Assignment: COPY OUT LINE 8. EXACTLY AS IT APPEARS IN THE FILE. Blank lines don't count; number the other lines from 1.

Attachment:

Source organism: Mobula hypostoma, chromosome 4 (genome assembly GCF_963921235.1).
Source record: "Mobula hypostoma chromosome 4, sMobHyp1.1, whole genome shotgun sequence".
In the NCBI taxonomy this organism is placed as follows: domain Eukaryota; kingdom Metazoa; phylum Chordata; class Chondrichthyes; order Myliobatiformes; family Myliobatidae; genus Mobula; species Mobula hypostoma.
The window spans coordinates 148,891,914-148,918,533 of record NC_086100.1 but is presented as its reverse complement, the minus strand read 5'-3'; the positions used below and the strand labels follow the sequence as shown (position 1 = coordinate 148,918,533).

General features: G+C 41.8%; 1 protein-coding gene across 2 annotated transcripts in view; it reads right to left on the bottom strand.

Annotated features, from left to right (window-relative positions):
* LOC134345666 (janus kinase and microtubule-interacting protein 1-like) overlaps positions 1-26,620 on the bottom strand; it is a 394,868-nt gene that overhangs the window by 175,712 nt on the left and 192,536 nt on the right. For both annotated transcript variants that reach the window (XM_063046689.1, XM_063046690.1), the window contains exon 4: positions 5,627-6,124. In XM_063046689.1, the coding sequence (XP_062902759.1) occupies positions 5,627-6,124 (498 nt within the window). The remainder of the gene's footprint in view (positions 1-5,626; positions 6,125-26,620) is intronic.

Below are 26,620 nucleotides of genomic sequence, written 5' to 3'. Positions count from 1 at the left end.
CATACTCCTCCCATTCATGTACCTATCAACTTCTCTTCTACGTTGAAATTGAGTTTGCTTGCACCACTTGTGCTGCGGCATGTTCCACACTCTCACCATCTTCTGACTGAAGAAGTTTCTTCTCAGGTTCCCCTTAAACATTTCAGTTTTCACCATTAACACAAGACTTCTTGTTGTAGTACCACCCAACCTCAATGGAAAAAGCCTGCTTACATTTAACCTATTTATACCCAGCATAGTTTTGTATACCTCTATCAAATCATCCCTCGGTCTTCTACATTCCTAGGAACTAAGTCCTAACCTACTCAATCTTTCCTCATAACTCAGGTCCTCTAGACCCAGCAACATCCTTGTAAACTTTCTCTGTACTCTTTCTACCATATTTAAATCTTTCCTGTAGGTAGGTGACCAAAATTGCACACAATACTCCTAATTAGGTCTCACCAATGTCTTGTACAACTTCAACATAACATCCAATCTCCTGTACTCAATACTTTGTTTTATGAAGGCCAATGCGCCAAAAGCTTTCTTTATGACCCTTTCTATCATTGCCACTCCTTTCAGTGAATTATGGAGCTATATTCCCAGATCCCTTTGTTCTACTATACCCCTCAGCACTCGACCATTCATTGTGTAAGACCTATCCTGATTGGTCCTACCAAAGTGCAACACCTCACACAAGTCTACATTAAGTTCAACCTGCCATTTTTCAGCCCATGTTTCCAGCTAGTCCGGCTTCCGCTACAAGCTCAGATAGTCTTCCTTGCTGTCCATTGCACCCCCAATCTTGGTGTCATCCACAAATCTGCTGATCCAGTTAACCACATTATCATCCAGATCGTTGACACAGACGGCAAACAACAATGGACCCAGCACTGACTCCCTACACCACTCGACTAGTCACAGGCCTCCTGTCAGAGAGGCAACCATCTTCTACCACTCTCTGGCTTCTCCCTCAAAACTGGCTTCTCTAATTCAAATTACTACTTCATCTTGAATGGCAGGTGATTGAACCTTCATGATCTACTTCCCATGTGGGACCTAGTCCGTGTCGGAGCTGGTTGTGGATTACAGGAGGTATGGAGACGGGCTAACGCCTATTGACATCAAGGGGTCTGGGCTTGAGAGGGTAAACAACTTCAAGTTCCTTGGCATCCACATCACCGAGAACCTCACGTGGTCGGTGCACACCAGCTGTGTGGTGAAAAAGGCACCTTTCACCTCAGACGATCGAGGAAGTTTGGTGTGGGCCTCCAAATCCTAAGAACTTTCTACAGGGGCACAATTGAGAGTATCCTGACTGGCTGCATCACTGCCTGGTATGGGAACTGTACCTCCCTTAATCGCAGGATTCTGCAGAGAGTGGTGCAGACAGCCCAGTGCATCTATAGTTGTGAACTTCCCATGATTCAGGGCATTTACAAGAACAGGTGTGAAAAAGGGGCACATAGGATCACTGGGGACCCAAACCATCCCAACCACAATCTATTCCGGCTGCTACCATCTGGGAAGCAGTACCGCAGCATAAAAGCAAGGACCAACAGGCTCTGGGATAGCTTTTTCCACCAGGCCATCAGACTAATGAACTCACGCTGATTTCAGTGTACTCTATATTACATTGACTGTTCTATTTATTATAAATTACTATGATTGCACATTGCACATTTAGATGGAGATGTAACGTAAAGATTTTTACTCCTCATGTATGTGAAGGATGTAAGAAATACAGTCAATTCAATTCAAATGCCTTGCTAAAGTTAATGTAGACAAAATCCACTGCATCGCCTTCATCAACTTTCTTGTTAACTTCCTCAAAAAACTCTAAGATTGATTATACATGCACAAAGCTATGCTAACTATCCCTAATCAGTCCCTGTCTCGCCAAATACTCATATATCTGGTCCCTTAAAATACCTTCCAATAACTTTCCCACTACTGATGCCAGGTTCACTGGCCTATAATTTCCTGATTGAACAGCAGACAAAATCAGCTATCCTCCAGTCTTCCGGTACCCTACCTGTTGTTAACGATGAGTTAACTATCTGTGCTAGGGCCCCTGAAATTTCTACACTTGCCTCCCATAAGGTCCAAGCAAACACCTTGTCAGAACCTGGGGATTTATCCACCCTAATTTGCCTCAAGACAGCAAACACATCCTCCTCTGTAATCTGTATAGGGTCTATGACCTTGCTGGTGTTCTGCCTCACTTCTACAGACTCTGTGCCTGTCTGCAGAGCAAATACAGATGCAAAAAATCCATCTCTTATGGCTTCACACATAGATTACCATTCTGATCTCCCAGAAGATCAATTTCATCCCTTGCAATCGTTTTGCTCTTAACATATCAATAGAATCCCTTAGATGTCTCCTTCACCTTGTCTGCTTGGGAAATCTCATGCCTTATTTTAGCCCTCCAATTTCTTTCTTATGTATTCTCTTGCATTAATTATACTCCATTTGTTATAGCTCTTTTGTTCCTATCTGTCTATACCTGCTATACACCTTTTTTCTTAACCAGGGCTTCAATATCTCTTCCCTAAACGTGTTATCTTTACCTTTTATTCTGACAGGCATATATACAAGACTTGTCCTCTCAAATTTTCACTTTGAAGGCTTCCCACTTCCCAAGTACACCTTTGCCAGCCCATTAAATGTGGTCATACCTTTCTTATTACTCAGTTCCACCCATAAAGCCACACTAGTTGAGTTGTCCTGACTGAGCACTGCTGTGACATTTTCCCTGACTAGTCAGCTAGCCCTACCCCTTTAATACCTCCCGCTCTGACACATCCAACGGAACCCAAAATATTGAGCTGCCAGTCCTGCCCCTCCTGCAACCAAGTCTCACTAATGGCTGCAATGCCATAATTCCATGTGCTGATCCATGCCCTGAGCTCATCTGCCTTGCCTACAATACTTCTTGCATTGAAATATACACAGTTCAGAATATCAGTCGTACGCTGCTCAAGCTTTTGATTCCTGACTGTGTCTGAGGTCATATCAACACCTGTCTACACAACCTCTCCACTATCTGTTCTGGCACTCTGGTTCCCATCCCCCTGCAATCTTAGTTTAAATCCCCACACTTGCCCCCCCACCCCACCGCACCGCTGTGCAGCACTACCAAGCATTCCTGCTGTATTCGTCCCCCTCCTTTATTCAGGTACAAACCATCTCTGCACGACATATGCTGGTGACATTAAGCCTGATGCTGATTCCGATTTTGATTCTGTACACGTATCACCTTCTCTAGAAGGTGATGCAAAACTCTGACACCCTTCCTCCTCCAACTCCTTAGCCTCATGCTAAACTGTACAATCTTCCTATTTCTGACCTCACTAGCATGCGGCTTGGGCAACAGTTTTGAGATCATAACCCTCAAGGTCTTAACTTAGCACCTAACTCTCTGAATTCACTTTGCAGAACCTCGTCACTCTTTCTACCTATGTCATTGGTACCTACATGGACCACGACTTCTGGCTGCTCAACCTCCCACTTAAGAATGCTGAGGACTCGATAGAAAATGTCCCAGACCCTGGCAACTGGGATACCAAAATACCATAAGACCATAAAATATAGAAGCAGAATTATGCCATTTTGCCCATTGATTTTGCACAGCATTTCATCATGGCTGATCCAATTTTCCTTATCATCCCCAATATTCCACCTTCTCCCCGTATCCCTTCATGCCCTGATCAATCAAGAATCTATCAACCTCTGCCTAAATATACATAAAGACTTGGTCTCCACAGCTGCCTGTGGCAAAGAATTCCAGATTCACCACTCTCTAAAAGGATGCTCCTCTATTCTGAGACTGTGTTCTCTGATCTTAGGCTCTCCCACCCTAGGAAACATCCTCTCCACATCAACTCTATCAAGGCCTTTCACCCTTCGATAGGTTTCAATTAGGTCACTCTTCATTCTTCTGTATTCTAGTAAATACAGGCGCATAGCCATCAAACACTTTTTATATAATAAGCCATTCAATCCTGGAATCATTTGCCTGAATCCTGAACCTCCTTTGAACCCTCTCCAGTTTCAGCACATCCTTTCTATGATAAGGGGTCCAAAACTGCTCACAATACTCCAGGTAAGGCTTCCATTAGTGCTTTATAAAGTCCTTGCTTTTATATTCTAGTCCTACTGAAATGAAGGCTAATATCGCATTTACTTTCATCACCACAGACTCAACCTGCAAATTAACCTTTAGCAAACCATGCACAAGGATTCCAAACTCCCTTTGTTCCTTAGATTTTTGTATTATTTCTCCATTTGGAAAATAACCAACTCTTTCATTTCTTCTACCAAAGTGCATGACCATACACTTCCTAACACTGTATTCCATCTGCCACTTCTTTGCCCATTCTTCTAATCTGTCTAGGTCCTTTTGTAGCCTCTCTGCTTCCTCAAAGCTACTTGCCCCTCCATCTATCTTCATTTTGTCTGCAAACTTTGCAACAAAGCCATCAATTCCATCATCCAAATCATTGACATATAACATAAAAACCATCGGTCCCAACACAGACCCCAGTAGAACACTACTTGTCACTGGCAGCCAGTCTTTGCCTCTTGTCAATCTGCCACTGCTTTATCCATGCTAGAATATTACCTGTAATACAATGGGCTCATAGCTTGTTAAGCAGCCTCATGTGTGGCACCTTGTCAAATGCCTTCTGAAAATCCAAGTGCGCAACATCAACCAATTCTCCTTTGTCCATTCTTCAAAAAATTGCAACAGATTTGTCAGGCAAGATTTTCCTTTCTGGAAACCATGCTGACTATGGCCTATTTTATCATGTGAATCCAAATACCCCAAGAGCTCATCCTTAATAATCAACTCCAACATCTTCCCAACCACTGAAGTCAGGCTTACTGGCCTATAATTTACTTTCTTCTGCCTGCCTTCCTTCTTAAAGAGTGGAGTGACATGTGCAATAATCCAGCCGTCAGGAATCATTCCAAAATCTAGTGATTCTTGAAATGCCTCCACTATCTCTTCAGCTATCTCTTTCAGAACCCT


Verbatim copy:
Below are 26,620 nucleotides of genomic sequence, written 5' to 3'. Positions count from 1 at the left end.